I’m currently on my fourth pair of these boots, so I believe it’s time to share some thoughts. Overall, I’m quite satisfied with the Rocky C4T Tactical Boots, especially for tasks that range from light to moderate duty, including heavy rucking. Surprisingly, these boots have surpassed my expectations, enduring about 1.5 years of daily use per pair before I consider them worn out, primarily when the tread wears thin.

Throughout my usage, I haven’t encountered major issues like falling apart, except for an instance where an eyelet pulled out after extensive wear. One standout feature is the boot’s softer rubber sole compared to most others, providing excellent foot cushioning. Additionally, the insole offers decent comfort. The laces stay intact without breakage, firmly securing the boots in place, which is certainly a bonus.

In terms of lightweight Army boots, these Rockys come close to being the ultimate choice. They’re particularly well-suited for those in administrative roles within the Army (POG REMF Fobbit in ACUs). These boots weigh approximately the same as a pair of New Balance Army running shoes and might even be more comfortable. Despite their association with the military explosive compound C4, these boots won’t cause any explosive discomfort unlike heavier leather options such as Danners or Bellevilles.

Their wide, soft rubber sole is perfect for navigating the linoleum hallways of a two-star command. The silent soles make for stealthy movements, ideal for sneaking out unnoticed or catching a game during downtime. However, while they offer comfort for wide feet and orthotic support, these boots may not be the best choice for outdoor activities. Their design lacks robust traction for off-road use, as they’re more suited for indoor settings like office cubicles rather than intense physical activities.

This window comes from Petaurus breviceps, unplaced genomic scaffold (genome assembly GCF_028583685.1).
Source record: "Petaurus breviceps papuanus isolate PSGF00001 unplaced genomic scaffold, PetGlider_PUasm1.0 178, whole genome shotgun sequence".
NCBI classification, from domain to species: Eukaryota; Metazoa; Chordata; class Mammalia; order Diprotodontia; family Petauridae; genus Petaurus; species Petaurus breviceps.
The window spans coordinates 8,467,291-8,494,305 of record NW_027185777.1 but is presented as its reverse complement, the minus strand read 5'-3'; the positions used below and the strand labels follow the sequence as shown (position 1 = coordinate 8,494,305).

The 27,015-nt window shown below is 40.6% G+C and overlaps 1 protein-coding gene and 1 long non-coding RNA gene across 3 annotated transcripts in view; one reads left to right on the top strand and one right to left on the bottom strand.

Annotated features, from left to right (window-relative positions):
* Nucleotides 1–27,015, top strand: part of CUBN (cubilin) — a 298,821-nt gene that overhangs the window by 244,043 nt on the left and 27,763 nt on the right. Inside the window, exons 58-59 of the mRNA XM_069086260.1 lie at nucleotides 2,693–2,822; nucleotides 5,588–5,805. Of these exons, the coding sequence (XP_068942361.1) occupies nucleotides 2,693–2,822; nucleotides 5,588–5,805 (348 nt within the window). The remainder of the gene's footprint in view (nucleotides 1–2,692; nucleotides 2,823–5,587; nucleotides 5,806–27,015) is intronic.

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Rocky S2V Review

I wore these boots through Infantry Officer Basic Training and US Army Ranger school last summer, and they were great. Their durability is unmatched. What really makes these boots perfect for Ranger School is the insole. The insole is very thick and provides great cushion and stability for your foot, which is extremely valuable when you have a 100lb rucksack on your back. Having used numerous types of boots from the ever popular Danners, to the less commonly seen Nikes. Having a good set of boots is a top priority for all service members. That is why I like the Rocky S2v Boot. Being able to ruck march for long periods of time with large amounts of wieght is an essential ability in my line of work.

You may also want to try boot inserts for a longer endurance hike.


In conclusion, both the Rocky C4T and Rocky S2V boots have their strengths and weaknesses, and the choice between them will depend on the specific needs and preferences of the user.

Question: What are a good pair of military grade socks to go with the tactical boots?

We like the Fox River Military Boot Sock. These socks do a great job of protecting your feet and preventing blisters. These socks are ok to pack and take to Ranger school so you know they will be good enough for everyones feet out in the woods.